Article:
Different species vary widely in how much time they are active throughout the day, from those constantly foraging for food to some that idle for most of their day. Intuitively, given the high metabolic rate of small mammals, one would expect the former group to be made up of small species and the latter of larger species, so that activity time decreases as carnivores get larger. What our results showed, instead, is that carnivores actually *increase* the amount of time they spend active as body size grows until, upon reaching a certain threshold body weight of between about 1-10 kg, after which they switch to more rewarding foraging strategies which allow them to spend more time resting. Our model suggests that this phenomenon is a result of the fact that such medium-sized predators are forced to search for food for longer periods of time on a daily basis because they tend to feed on prey that are far too small compared to their own size. Prey too much smaller than a predator are hard to find and catch, and therefore do not easily satisfy the predator's energy needs (that is, they provide insufficient “bang for the buck”). Examples of such medium sized carnivores include the Malay Civet (Viverra tangalunga), Iriomote Cat (Prionailurus iriomotensis), Leopard Cat (Prionailurus bengalensis), Crab-eating Fox (Cerdocyon thuos), and the Eurasian Fox (Vulpes vulpes). These findings provide new methods for predicting the vulnerability of animals to environmental changes resulting from habitat loss and climate change.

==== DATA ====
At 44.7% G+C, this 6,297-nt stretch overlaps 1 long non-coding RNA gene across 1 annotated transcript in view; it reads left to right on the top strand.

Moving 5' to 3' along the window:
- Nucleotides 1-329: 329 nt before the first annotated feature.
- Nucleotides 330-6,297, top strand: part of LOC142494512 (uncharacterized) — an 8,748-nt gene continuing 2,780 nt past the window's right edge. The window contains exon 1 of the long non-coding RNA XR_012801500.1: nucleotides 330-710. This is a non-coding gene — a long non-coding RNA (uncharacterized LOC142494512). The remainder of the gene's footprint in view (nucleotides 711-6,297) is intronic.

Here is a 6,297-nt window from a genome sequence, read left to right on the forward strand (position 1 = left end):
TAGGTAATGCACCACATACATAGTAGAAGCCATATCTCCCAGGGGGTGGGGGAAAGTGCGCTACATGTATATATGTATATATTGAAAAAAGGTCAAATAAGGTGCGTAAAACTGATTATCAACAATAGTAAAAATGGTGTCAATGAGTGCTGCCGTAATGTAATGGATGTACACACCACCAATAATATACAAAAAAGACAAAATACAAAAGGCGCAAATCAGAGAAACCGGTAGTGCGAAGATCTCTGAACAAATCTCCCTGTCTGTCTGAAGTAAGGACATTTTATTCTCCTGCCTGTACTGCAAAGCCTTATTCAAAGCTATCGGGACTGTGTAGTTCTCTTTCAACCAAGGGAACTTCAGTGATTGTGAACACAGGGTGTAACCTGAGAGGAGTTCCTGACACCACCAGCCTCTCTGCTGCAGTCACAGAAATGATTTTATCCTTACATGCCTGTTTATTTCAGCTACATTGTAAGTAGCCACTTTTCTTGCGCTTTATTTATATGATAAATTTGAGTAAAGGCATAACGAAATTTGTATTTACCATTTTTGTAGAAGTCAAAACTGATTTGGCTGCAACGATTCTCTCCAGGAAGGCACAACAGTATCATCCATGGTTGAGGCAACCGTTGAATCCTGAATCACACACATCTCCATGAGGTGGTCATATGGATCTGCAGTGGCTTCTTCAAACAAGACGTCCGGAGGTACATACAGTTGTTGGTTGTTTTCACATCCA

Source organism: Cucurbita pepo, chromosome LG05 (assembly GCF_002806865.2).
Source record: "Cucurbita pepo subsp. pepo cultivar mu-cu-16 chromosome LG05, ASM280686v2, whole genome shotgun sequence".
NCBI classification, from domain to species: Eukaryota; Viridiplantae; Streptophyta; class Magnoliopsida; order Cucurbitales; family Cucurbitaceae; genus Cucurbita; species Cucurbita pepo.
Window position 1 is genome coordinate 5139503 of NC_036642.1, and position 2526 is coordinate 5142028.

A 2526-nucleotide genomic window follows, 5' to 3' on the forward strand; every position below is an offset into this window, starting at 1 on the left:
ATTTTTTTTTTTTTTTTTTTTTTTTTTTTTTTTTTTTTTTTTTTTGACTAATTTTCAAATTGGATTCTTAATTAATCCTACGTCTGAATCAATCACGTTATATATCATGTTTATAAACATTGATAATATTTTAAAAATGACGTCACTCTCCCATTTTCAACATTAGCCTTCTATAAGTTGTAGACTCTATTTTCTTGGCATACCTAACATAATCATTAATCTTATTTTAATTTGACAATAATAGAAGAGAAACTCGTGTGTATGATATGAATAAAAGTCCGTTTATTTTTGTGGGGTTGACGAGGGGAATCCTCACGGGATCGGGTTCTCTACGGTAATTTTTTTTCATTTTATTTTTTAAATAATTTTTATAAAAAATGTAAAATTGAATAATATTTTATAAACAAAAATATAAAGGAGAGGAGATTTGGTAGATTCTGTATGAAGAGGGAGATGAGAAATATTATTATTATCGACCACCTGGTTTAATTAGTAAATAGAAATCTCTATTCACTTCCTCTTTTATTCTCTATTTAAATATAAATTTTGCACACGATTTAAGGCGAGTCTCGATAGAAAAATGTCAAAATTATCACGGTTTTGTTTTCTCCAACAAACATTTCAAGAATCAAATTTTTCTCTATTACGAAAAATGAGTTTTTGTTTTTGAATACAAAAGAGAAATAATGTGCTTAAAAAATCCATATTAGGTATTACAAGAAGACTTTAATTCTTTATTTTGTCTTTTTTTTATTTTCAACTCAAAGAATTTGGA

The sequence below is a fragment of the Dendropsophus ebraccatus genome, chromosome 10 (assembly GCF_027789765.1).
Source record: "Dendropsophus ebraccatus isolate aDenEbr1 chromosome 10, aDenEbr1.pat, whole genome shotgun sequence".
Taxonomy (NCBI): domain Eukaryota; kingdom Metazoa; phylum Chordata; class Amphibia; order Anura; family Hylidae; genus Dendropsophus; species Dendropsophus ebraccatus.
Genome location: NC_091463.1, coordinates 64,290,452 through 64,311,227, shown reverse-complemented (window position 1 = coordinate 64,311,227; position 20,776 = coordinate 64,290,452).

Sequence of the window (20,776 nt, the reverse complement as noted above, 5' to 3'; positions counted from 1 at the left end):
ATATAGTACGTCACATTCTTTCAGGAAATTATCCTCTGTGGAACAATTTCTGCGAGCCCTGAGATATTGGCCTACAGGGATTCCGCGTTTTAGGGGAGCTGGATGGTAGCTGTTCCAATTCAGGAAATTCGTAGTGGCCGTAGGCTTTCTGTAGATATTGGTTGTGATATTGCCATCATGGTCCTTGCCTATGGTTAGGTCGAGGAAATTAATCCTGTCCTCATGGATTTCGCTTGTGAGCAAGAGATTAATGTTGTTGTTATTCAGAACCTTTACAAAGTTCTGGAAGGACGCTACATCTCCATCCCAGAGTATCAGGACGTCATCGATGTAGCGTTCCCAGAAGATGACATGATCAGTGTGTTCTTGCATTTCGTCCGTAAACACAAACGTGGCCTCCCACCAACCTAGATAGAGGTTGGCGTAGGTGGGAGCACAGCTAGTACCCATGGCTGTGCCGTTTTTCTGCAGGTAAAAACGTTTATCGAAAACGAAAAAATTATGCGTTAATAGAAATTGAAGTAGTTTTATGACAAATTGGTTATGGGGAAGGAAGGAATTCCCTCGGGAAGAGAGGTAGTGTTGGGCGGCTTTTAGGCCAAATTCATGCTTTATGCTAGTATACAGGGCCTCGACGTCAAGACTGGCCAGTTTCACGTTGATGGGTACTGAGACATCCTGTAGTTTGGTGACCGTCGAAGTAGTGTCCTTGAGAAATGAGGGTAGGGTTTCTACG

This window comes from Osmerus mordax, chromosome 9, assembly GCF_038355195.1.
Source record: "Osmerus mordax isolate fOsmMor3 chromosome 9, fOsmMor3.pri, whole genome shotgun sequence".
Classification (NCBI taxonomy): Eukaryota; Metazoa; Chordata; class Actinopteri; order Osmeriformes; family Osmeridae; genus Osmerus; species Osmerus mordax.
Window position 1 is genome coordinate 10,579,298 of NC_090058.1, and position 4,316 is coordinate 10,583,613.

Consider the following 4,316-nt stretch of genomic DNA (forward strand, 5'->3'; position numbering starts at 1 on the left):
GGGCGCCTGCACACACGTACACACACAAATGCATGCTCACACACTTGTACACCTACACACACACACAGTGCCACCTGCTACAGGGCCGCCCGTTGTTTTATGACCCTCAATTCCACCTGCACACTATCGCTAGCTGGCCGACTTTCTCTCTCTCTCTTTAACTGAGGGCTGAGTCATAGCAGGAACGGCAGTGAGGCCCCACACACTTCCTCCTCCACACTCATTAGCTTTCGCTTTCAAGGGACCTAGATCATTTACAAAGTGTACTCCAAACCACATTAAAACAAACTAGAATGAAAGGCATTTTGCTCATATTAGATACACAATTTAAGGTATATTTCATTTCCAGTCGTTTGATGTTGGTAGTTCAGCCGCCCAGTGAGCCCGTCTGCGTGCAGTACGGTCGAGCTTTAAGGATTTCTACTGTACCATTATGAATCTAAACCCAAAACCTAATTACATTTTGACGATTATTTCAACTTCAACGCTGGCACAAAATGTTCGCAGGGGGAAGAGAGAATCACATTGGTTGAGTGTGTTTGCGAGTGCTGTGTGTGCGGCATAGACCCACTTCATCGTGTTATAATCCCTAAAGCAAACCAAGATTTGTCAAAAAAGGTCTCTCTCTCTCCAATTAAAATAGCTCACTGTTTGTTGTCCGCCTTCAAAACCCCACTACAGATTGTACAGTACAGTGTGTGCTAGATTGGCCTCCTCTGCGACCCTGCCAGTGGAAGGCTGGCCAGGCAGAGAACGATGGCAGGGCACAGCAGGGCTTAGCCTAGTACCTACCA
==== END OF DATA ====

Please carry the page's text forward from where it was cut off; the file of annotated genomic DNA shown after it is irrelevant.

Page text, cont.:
Yet, while certain intermediate-sized species that cannot adapt to a changing environment and prey availability may be threatened, others that are both highly-adapted to specific hunting techniques and able to eat small prey opportunistically (thus both specialist and generalist), are likely to be very successful. Examples of such species include the humble Eurasian Fox (V. vulpes) and the Malay Civet (V. tangalunga).

The road to getting this paper published was a long one and, as it often happens, it began almost entirely out of random chance back in 2013 when I was a Master's student in Ecology, Evolution and Conservation at the Silwood Park Campus of Imperial College London. I was on an escalator in the London underground on my way down to the tube platform, when I checked my phone's email app to find a message from Chris Carbone --- who had an idea for a research project I might be interested in. After chatting with Chris, I was on board with the idea, and set out to find a supervisor within Imperial. After hearing my research plans, the Masters course convenor suggested I approach Samraat Pawar, who had just joined the Faculty in the Department of Life Sciences at Imperial College. Thus began a four-year collaboration that resulted in this paper!